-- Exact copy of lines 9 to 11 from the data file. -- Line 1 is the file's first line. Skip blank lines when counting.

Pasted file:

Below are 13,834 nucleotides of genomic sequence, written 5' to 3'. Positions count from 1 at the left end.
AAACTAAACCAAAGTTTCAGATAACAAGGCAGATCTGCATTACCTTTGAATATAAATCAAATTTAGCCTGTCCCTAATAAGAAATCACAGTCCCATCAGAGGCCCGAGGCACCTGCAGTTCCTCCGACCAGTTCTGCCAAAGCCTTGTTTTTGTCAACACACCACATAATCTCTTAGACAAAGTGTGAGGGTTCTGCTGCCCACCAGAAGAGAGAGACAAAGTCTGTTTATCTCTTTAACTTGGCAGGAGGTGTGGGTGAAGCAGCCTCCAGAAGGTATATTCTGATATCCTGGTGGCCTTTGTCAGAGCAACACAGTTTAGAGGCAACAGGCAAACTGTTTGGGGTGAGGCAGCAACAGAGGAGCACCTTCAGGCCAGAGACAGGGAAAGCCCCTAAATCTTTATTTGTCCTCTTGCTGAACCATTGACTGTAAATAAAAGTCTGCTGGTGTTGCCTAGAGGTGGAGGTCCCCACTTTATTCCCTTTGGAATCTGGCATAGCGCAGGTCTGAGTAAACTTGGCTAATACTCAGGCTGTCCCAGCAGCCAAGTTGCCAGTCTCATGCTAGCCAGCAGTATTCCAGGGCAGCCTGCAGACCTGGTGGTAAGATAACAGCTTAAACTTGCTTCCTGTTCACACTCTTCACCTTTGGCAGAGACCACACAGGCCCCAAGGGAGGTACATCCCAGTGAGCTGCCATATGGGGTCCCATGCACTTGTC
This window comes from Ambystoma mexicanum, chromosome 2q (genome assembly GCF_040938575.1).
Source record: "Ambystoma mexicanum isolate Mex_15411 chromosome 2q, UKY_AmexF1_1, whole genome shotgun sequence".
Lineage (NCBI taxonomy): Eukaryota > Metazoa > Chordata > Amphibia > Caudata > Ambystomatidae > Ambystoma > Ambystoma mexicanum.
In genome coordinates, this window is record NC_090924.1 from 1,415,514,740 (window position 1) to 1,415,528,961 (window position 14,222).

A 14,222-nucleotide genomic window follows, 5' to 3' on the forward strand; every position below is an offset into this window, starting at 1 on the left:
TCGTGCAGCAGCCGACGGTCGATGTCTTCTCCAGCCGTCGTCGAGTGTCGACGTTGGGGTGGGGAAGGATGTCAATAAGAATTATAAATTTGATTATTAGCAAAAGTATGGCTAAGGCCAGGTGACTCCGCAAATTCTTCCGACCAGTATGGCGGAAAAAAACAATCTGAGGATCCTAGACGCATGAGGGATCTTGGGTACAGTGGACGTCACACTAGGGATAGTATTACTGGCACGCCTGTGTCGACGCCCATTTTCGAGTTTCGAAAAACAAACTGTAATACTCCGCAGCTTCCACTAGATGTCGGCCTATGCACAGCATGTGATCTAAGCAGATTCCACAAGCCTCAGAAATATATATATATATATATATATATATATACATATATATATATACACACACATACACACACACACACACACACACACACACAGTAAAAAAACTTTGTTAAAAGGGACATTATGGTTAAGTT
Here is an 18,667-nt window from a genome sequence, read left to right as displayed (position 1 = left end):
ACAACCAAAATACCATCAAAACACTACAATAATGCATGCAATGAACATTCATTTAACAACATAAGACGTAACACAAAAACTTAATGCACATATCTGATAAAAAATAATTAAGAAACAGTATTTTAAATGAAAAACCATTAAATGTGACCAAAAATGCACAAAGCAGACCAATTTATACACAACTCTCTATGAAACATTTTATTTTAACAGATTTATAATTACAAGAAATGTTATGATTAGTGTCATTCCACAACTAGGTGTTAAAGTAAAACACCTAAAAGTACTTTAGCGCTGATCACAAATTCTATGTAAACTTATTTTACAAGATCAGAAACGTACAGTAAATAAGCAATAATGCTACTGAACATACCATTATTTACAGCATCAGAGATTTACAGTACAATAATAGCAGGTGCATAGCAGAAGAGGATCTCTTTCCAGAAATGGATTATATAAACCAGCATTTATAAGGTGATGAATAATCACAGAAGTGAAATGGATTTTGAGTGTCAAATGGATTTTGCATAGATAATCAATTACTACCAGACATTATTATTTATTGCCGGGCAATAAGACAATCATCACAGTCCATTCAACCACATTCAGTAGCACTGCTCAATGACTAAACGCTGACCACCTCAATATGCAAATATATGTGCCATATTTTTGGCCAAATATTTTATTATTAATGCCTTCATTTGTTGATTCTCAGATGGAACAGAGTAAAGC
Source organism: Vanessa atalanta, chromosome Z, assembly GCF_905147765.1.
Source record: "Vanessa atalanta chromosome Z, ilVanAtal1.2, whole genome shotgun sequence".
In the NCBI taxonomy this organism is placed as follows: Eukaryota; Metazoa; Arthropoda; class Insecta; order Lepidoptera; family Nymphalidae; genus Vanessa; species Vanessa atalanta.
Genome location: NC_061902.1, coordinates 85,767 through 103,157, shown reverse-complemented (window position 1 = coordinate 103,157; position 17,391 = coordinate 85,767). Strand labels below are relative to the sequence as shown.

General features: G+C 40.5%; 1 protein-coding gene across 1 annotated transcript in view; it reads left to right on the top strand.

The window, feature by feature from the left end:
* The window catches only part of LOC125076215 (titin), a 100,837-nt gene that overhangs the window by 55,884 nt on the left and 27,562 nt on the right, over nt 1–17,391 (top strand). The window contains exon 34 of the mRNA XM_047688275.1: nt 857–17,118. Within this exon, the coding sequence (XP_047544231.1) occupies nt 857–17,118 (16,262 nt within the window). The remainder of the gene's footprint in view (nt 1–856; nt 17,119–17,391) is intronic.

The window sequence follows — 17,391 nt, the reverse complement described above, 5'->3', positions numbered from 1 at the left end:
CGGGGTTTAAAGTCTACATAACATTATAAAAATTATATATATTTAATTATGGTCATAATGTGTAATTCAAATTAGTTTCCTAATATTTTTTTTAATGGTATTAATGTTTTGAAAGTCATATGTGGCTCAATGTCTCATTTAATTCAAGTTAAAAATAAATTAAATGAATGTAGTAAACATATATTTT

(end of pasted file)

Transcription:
Here is an 18,667-nt window from a genome sequence, read left to right as displayed (position 1 = left end):
ACAACCAAAATACCATCAAAACACTACAATAATGCATGCAATGAACATTCATTTAACAACATAAGACGTAACACAAAAACTTAATGCACATATCTGATAAAAAATAATTAAGAAACAGTATTTTAAATGAAAAACCATTAAATGTGACCAAAAATGCACAAAGCAGACCAATTTATACACAACTCTCTATGAAACATTTTATTTTAACAGATTTATAATTACAAGAAATGTTATGATTAGTGTCATTCCACAACTAGGTGTTAAAGTAAAACACCTAAAAGTACTTTAGCGCTGATCACAAATTCTATGTAAACTTATTTTACAAGATCAGAAACGTACAGTAAATAAGCAATAATGCTACTGAACATACCATTATTTACAGCATCAGAGATTTACAGTACAATAATAGCAGGTGCATAGCAGAAGAGGATCTCTTTCCAGAAATGGATTATATAAACCAGCATTTATAAGGTGATGAATAATCACAGAAGTGAAATGGATTTTGAGTGTCAAATGGATTTTGCATAGATAATCAATTACTACCAGACATTATTATTTATTGCCGGGCAATAAGACAATCATCACAGTCCATTCAACCACATTCAGTAGCACTGCTCAATGACTAAACGCTGACCACCTCAATATGCAAATATATGTGCCATATTTTTGGCCAAATATTTTATTATTAATGCCTTCATTTGTTGATTCTCAGATGGAACAGAGTAAAGC
Source organism: Vanessa atalanta, chromosome Z, assembly GCF_905147765.1.